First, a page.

There has been some concern, however, that hormone therapy in women who experience migraines with aura may increase risk of stroke. In 2016, researchers found that women who suffered from worsening headaches while taking hormones were at an increased risk for stroke. Other studies have suggested that migraines, alone, can increase risk of stroke, so the concern is that it’s best not to add to that risk by putting hormone therapy into the mix.

And then there’s the risk of breast cancer and heart disease. What about those?

What About the Risks of HT?

Back in 2002, the Women’s Health Initiative (WIH) study reported that women taking hormone replacement therapy to treat menopausal symptoms were more likely to be diagnosed with heart disease or breast cancer. The results frightened women, and most doctors stopped recommending HRT.

“Over-interpretation and misrepresentation of the WHI findings have damaged the health and well-being of menopausal women,” the researchers wrote, “by convincing them and their health professionals that the risk of HT outweigh its benefits.”’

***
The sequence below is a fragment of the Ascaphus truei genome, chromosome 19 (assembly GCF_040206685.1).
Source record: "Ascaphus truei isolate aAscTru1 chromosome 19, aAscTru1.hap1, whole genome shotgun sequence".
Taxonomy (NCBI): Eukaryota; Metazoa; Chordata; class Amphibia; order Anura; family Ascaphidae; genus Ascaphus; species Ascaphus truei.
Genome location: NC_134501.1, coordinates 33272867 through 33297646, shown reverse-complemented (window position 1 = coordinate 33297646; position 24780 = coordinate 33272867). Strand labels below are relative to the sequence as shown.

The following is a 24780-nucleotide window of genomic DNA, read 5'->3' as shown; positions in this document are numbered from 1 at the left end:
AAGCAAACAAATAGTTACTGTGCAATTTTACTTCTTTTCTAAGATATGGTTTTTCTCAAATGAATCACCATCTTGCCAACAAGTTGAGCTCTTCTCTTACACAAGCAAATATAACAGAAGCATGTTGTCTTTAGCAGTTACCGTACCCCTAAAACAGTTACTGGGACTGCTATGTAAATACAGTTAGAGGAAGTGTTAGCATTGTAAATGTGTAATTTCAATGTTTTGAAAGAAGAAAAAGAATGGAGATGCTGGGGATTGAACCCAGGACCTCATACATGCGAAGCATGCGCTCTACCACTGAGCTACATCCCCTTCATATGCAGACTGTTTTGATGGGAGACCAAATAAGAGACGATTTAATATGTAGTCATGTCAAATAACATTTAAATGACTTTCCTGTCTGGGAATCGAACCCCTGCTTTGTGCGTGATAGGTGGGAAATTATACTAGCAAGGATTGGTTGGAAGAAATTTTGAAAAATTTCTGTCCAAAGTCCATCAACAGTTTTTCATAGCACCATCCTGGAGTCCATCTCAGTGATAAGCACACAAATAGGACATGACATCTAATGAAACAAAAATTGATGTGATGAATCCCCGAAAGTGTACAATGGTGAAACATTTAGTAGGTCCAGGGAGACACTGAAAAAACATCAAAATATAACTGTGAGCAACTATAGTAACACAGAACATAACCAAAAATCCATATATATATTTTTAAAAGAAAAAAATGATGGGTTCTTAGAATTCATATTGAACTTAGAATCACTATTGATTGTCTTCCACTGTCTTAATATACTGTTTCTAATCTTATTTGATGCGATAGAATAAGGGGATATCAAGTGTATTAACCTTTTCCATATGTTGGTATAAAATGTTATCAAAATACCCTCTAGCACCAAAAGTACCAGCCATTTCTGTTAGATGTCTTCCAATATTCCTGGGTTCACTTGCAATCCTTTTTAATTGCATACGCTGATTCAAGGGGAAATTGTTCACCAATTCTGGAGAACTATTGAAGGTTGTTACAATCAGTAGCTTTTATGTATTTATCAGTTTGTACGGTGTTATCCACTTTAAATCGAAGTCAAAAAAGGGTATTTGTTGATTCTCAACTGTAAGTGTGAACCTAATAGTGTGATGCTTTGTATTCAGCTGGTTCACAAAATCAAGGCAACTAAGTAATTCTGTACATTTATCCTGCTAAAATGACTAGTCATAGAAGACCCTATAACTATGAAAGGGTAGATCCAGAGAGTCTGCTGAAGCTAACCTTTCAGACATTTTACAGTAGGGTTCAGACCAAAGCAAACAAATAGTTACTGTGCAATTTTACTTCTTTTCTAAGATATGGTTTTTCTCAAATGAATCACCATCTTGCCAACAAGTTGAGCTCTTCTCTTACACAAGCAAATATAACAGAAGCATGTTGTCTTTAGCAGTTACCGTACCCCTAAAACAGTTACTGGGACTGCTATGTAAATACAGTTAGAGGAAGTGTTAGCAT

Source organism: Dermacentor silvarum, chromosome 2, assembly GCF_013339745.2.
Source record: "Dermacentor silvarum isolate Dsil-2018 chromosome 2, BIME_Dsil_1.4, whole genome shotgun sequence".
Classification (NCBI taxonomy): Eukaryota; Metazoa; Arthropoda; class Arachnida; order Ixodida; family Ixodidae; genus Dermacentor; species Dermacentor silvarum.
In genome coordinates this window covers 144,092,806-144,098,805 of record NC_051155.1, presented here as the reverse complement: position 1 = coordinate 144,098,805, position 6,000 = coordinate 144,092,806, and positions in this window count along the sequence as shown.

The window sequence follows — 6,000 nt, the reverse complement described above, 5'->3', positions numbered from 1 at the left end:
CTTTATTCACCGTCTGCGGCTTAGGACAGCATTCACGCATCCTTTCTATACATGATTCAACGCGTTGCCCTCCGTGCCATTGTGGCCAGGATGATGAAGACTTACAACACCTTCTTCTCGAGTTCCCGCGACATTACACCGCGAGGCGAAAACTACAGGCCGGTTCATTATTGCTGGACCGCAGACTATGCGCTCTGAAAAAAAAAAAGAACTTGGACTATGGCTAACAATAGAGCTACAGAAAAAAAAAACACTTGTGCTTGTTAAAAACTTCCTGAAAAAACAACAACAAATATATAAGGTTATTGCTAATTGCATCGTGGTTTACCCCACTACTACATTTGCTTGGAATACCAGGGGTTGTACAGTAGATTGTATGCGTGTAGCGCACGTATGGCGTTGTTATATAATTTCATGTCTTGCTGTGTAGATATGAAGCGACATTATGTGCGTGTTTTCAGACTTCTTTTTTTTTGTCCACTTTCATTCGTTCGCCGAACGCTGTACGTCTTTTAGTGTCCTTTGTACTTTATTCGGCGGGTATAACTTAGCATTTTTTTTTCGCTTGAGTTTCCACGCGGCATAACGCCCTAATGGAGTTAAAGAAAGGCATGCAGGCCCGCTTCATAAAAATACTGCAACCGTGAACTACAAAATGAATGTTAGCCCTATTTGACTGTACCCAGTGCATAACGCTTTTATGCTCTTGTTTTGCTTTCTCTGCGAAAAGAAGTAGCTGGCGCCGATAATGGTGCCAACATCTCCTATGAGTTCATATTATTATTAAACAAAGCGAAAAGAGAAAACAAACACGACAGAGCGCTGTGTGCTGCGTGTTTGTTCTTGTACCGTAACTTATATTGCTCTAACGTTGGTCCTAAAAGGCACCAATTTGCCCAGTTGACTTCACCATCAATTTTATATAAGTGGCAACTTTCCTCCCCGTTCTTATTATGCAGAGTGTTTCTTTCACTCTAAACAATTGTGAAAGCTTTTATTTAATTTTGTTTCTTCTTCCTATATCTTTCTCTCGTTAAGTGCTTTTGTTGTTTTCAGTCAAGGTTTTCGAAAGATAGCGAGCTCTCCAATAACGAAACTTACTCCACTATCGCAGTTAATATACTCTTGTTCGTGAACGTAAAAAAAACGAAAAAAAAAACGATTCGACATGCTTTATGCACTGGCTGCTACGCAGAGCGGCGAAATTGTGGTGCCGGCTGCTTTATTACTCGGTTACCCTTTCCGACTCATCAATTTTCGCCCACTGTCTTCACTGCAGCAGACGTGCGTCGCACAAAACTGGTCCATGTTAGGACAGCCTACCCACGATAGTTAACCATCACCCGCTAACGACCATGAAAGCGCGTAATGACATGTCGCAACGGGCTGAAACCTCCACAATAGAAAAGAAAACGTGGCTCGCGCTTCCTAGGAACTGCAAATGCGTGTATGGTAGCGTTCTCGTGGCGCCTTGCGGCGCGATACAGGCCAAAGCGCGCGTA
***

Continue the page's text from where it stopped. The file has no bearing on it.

It’s been 15 years since then, and now we know that the 2002 study was flawed. Researchers have pointed out a number of issues with the study and its conclusions, and even some of the original investigators have stated that the results were being used inappropriately.

In one recent examination of that study, researchers stated that the data used were biased and invalid, that the results were not confirmed in subsequent studies, and that because many of the participants didn’t stick with their treatments, the results were skewed.

“Over-interpretation and misrepresentation of the WHI findings have damaged the health and well-being of menopausal women,” the researchers wrote, “by convincing them and their health professionals that the risk of HT outweigh its benefits.”’